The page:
When a user attempts to access content on a protected resource, many deployment variables are involved. For example, firewalls might be present or load balancers might be involved. From a high level, the two agent types (J2EE agents and web agents) handle these deployments in the same manner. The following reference presents figures that demonstrate how web agents and J2EE agents have the same role in a complex OpenSSO Enterprise deployments: Part I, About This Deployment, in Deployment Example: Single Sign-On, Load Balancing and Failover Using Sun OpenSSO Enterprise 8.0.
Therefore, J2EE agents and web agents do not differ in the general role they play in an OpenSSO Enterprise deployment. However, at the policy decision level, the differences between the two agent types are more easily observed, and components such as firewalls and load balancers can add complexity to the policy decision process. Therefore, for the basic example provided in this section about the policy decision process, such complex details are not included.
Another example of a deployment variable concerns authentication levels. In a real-world deployment, different resources on a deployment container (such as an application server or web server) might require different levels of authentication. Suffice to say a great deal of complexity is involved in providing a generic example of a policy decision process, especially one that applies equally to J2EE agents and web agents. For one, the process varies greatly depending on the specifics of the deployment. Many other factors can affect the policy decision process, such as the IP address, time zone, and policy expiration time.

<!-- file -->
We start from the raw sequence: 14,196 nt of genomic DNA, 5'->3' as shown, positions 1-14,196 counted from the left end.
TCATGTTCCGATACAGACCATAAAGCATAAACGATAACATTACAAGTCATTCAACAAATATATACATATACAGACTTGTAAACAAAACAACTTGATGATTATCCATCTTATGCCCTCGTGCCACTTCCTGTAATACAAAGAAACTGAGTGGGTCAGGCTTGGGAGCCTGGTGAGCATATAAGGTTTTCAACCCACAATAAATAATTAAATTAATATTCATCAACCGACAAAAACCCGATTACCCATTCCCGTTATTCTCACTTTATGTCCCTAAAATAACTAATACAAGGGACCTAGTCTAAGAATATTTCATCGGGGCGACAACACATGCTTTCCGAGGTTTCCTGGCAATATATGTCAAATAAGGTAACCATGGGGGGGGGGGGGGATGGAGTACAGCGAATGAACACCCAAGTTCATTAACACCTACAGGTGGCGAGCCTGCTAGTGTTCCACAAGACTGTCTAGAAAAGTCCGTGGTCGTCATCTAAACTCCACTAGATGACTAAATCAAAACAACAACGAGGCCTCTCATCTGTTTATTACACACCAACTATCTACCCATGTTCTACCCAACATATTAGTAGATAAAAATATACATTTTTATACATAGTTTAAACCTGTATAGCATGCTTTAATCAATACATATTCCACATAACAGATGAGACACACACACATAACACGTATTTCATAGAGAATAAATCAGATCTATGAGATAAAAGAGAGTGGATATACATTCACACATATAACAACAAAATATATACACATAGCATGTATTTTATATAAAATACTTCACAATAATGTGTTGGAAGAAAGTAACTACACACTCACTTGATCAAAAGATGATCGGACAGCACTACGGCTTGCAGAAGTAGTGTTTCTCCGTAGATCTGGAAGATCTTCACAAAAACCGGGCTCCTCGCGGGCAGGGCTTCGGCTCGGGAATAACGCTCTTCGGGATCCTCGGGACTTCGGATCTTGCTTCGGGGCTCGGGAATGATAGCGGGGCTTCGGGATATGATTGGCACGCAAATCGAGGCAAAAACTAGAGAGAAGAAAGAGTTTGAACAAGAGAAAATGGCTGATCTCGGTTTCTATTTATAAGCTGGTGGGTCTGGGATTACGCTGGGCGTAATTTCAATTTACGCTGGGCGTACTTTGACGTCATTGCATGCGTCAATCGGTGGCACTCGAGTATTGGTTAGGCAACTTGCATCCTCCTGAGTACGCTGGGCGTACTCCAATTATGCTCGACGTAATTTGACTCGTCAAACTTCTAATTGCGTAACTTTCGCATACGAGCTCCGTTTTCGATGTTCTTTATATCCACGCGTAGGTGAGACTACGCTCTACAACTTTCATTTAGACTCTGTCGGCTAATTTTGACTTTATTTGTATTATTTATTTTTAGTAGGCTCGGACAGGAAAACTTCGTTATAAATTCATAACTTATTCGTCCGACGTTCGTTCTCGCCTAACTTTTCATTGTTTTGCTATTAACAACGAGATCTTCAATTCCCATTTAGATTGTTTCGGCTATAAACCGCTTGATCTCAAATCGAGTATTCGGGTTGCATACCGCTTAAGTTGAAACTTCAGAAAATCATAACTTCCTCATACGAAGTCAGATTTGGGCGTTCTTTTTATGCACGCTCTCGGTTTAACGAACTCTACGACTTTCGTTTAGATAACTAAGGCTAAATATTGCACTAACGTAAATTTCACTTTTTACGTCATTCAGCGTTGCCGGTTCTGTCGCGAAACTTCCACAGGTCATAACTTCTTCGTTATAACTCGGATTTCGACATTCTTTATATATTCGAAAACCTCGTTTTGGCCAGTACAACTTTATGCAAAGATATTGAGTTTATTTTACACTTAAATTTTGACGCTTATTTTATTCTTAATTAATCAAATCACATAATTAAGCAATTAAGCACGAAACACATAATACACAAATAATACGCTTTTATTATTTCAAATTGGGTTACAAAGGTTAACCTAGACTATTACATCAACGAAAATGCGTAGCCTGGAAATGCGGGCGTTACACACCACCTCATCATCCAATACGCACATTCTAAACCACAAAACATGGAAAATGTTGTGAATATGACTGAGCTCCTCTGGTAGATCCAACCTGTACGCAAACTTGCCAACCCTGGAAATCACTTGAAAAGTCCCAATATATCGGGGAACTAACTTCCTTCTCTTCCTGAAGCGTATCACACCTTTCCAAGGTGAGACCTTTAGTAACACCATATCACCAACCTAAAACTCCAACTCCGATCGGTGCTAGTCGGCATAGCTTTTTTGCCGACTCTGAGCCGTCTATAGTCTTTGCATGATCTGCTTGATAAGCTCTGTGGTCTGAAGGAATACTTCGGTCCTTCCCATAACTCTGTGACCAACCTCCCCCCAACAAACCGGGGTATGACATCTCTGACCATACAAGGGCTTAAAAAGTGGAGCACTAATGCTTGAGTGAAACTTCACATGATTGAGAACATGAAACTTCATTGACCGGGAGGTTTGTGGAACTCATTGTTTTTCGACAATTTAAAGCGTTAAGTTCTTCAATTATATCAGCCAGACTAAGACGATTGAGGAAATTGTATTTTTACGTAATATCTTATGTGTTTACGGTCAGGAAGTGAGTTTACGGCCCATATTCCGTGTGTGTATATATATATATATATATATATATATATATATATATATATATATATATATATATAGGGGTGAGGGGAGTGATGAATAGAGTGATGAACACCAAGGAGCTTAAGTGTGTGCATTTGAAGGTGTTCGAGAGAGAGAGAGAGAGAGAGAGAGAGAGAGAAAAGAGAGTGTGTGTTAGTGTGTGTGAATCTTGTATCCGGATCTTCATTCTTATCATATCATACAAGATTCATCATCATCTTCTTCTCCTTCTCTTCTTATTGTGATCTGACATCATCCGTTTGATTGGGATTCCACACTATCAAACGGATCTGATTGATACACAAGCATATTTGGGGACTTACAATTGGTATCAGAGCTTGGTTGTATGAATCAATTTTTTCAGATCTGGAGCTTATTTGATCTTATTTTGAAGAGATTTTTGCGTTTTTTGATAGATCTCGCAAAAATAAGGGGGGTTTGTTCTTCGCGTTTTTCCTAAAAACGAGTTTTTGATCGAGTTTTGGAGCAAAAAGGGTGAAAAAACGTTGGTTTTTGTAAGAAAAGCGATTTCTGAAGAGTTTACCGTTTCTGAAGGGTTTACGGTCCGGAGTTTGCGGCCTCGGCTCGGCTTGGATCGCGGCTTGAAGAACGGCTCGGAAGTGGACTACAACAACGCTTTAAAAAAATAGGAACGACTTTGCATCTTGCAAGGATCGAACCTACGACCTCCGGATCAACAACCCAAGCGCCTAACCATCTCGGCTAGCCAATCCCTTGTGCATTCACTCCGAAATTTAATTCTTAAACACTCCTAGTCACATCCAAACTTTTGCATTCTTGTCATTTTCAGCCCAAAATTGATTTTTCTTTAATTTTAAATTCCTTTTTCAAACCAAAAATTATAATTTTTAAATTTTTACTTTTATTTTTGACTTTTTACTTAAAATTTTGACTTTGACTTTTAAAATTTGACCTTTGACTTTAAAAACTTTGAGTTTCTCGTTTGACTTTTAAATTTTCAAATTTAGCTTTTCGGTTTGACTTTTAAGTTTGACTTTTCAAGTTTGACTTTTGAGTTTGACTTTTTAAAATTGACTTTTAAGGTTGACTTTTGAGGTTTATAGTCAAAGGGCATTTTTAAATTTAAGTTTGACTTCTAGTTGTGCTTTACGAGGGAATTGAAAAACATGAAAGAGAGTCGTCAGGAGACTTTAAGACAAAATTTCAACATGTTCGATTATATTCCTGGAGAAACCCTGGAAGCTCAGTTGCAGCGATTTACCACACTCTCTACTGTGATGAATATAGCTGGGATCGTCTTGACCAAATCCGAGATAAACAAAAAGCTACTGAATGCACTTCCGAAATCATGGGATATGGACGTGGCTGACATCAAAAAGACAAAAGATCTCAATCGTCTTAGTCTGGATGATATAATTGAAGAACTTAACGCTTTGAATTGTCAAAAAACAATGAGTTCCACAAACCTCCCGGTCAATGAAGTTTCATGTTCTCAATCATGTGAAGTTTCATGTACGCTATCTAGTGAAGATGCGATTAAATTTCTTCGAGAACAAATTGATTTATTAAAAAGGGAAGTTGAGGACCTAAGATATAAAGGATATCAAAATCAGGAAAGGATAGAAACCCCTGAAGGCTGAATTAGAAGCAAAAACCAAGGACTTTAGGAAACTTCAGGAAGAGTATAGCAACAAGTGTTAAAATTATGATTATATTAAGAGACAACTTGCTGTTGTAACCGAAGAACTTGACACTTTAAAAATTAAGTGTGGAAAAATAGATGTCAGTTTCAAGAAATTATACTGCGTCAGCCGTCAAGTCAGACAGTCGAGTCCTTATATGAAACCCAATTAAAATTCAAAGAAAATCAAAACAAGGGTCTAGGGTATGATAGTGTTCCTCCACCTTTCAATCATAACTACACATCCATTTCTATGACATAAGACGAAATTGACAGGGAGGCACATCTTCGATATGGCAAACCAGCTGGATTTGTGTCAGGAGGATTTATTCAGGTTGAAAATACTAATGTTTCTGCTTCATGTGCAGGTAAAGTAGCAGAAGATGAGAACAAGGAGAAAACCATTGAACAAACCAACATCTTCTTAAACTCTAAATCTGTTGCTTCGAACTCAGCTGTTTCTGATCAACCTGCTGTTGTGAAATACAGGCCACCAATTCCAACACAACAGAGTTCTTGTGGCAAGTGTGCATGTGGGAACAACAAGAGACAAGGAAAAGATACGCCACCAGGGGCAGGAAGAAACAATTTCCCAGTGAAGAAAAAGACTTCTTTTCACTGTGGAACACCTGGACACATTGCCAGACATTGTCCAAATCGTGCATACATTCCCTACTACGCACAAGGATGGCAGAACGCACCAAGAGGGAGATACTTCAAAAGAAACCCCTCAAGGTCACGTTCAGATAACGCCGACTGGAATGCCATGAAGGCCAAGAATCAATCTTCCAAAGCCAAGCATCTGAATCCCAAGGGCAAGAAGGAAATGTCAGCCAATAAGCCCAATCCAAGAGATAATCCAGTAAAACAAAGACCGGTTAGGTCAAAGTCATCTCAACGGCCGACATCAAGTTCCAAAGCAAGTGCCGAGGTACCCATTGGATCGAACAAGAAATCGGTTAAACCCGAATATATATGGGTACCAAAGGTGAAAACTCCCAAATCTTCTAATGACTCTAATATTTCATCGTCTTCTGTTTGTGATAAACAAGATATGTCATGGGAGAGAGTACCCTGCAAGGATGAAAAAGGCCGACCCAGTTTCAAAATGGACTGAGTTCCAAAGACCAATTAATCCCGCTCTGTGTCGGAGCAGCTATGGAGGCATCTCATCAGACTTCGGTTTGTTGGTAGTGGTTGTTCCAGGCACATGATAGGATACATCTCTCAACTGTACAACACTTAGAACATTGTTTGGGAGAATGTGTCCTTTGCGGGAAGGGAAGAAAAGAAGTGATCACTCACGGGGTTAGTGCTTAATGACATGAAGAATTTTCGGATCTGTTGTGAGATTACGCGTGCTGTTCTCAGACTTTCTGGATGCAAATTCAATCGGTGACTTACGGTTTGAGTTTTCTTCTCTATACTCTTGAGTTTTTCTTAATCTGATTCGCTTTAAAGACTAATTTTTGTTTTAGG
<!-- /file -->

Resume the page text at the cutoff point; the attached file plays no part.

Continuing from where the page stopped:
Each deployment variable can add a layer of complexity, which might affect how an agent reacts and how OpenSSO Enterprise reacts. This section provides a simple example of a policy decision process that highlights the role of an agent. Therefore, many of the detailed tasks and interactions, especially those processes that occur in OpenSSO Enterprise are left out. Do not expect the deployment represented in this example to match the deployment at your site. This is a generalized example that is applicable to both web agents and J2EE agents. Some of the basic steps in the policy decision process are depicted in Figure A–2. The figure is followed by a written description of the process. Notice that the figure illustrates the policy decision process in terms of the components the decision passes through. To see the policy decision process in a flow chart view, see Figure A–3 for the J2EE agent view and Figure A–4 for the web agent view.
For this example, in order to focus on stages of the process most relevant to Policy Agent, certain conditions are assumed as follows:
The user is attempting to access a protected resource after having already accessed a protected resource on the same Domain Name Server (DNS) domain. When the user accessed the first protected resource, OpenSSO Enterprise started a session. The user's attempt to access a second resource, makes this user's session a single sign-on (SSO) session. Therefore, at this point, the following already occurred:
The user attempted to access a protected resource through a browser (the first resource that the user attempts to access during this session).
The browser request was intercepted by the agent.
After the user entered valid credentials, the service authenticated the credentials.
The following figure and the corresponding step descriptions demonstrate what occurs after a previously authenticated user attempts to access a second protected resource through a browser. This figure depicts user profiles and policy stored together. Note that these data types are often stored separately.
The browser sends a request for the protected resource to the deployment container (such as a web or application server) protected by the agent.
OpenSSO Enterprise replies with the policy decision.
The agent interprets the policy decision and allows or denies access.